Homily for Easter Sunday, April 4, 2021

  Celebrating an Easter Faith that is Real

Homily for Easter Sunday

April 4, 2021

There are many ways of looking at Resurrection. For example, intellectually, we can say that Jesus of Nazareth was crucified, that he died and was buried. Then, on the third day, he rose from the dead, never to die again. That, of course, is correct, but does it go far enough? Is it enough to leave Resurrection as an abstract idea or definition? I’d like to suggest that we need to put “meat on the bones” of this understanding of Resurrection. To begin, let me share two stories.

The first is about a man named Charlie, who sat by the bed of his young son, just out from major surgery. Dreadful thoughts kept creeping into Charlie’s mind. Why hadn’t he called the doctor sooner? Why had he not suspected that his son’s troubles were more than a stomach ache? Why? Why?

Presently, the youngster stirred, opened his eyes and saw his father sitting nearby. The boy stretched out his small, fevered hand to his father and said, “Hold my hand, Daddy; I hurt so bad.”

Charlie took his son’s hand; the small boy smiled weakly and then drifted off to sleep once again. Then Charlie, taking a cue from his son, bowed his head, closed his eyes, reached toward heaven, and whispered, “Hold my hand, Father; I hurt.”

The second story is about a harried young mother who was beside herself when the telephone rang, and she heard with relief the kindly voice on the line, “Hi sweetheart. How are you?”

“Oh, Mother,” she said, breaking into tears, “it’s been an awful day. The baby won’t eat, the dishwasher broke down. I tripped on the stairs and sprained my ankle. I haven’t had a chance to go shopping and the house is a mess. And, to top it off, we’re having company for dinner tonight.”

“There, there, darling, everything will be all right,” the soothing voice on the line said. “Now sit down, relax and close your eyes. I’ll be over in a half hour. I’ll pick up a few things on the way over and feed the baby. Also, I’ll call a repairman I know who will be at your house to fix the washer this afternoon. Now stop crying. I’ll take care of everything. In fact, I’ll even call George at the office and tell him to come home early.”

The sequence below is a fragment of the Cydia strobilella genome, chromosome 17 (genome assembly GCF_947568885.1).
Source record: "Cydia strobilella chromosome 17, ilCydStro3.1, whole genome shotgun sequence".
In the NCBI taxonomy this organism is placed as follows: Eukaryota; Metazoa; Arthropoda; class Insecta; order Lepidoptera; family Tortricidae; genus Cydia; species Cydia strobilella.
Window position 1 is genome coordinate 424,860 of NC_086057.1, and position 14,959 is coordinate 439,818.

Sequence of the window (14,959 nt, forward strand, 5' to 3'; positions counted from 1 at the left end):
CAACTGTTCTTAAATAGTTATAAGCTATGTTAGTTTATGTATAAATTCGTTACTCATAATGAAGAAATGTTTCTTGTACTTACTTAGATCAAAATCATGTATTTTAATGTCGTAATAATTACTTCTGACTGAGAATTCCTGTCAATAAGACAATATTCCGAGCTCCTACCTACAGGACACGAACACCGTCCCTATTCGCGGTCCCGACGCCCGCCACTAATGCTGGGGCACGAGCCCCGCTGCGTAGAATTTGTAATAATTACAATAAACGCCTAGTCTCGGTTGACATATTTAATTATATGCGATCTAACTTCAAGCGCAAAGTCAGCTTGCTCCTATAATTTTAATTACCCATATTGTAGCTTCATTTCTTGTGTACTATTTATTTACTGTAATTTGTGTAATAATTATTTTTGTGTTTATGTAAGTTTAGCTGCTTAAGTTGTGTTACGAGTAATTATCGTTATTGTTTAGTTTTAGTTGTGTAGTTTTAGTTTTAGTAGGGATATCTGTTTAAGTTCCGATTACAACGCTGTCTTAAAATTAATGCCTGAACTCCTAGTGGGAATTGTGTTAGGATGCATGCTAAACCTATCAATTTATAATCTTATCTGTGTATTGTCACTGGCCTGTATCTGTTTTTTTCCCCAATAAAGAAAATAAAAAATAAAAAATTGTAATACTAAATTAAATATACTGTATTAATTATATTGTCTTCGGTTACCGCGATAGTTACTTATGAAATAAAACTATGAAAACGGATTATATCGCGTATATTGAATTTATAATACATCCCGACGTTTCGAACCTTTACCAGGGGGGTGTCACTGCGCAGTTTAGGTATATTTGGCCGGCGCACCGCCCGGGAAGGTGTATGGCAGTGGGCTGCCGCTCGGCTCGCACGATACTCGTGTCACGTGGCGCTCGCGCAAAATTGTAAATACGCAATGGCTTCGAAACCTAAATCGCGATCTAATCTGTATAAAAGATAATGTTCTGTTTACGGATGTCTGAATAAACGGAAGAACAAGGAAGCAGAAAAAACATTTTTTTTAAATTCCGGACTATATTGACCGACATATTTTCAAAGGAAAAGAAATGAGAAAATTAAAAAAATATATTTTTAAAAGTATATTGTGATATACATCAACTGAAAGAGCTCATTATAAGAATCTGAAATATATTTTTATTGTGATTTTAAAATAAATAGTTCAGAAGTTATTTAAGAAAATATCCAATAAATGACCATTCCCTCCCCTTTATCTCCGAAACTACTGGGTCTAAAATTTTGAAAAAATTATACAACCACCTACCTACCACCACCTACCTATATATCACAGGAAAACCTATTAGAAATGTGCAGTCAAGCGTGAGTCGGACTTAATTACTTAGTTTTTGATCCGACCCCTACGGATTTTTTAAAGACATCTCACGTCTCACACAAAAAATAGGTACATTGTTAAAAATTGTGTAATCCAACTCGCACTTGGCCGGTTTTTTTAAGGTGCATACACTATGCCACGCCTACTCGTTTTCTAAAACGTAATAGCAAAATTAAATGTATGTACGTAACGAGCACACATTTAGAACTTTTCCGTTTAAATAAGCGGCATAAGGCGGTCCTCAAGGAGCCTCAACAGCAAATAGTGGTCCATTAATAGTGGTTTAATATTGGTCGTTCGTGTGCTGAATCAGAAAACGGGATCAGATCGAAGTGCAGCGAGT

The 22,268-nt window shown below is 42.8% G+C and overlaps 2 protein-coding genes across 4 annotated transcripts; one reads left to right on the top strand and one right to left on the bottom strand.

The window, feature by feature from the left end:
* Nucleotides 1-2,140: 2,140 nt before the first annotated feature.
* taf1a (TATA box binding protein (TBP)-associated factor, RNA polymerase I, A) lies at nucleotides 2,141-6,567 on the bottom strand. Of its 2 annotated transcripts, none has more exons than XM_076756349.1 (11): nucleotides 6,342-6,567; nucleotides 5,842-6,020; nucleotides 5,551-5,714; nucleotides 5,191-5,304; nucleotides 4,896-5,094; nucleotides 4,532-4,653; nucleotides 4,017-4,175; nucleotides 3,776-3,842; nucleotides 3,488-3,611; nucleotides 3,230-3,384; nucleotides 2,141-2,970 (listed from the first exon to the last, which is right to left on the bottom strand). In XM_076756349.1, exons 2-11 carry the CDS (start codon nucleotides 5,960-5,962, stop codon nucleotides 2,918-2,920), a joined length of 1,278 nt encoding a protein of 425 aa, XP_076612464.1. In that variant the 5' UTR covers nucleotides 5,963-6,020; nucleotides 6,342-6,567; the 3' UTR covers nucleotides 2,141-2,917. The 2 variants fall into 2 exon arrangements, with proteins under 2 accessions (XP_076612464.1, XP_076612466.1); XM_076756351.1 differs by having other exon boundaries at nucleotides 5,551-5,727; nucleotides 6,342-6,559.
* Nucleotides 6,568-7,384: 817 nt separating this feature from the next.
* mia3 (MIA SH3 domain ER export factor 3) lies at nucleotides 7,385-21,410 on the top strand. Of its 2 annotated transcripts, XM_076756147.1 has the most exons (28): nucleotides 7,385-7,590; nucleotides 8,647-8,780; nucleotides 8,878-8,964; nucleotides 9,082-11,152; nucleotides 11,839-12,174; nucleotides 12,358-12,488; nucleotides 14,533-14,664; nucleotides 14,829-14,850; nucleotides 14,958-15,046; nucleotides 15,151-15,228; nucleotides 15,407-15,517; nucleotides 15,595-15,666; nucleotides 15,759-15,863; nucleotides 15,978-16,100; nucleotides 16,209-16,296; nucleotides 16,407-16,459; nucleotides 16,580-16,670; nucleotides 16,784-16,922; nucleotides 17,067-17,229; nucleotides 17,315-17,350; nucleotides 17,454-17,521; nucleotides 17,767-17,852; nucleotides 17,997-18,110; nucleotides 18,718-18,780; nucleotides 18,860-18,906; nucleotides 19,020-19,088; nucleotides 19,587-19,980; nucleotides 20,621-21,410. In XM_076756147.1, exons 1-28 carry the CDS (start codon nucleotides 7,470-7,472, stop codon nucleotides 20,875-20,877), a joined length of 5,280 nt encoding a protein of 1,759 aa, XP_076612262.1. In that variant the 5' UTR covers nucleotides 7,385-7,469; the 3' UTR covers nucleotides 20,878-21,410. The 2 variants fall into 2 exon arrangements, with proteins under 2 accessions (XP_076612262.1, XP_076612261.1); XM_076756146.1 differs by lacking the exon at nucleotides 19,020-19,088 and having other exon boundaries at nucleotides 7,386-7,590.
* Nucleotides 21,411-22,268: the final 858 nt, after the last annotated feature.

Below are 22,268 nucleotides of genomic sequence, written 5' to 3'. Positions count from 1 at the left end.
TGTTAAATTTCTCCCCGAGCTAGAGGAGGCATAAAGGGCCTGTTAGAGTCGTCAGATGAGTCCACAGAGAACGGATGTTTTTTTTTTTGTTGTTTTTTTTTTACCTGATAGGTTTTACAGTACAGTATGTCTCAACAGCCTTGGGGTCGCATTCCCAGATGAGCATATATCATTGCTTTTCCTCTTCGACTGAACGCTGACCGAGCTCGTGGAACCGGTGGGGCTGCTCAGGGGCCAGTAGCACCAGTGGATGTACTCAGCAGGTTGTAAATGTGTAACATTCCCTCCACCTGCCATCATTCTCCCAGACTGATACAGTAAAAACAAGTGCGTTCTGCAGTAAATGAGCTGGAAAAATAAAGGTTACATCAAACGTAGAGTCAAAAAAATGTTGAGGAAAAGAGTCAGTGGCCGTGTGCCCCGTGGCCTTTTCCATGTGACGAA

“George?” the distraught housewife exclaimed. “Who’s George?”

“Why George…you know, George, your husband!”

“But my husband’s name is Frank.”

A brief pause ensued, then the voice hesitantly asked, “Excuse me, is this 555-1758?”

A tearful reply said, “No, this is 555-1788.”

“Oh, my, what a dreadful mistake,” apologized the embarrassed voice on the phone. “I’m so terribly sorry. I must have dialed the wrong number.”

After a brief pause, the would-be daughter asked, “Does this mean you’re not coming over?”

Now, let’s take a new look at our understanding of Resurrection. In the first story, the father not only takes his son’s hand; he has the faith to ask God for God’s hand, for God’s presence in that most difficult moment. In the second story, the would-be mother exudes love, sympathy and compassion. Thus, we have the two aspects of love that Jesus taught: one hand reaching upward in prayer, in a real and meaningful relationship with God; and the other hand reaching outward in loving service to one’s neighbor, particularly those most in need.

When we read the accounts about the early Church in Scripture, we find that for the first Christians it wasn’t enough to define Resurrection, to know what happened. Resurrection literally changed their lives, made them passionate about their faith, led to a genuine sense of community, impelled them to make sure no one was in need, and drove them to share the message with anyone who would listen. In other words, it didn’t just change their minds; it changed them.

And so, on this Easter Sunday, as we gather to celebrate Resurrection, let us look into our hearts and souls. If Jesus is truly risen, and we now receive his gift of eternal life, should we not live differently, should we not be more compassionate and loving? Think about the opportunities we have to serve during this difficult time of pandemic. Many live in isolation and loneliness, some are suffering anxiety and depression, some have an empty chair at their Easter dinner, some have lost their jobs, many children are adrift without normal education or friendship. We have countless opportunities to bring the love and hope of Easter to others, so long as Easter is a lived reality and not just an abstract thought.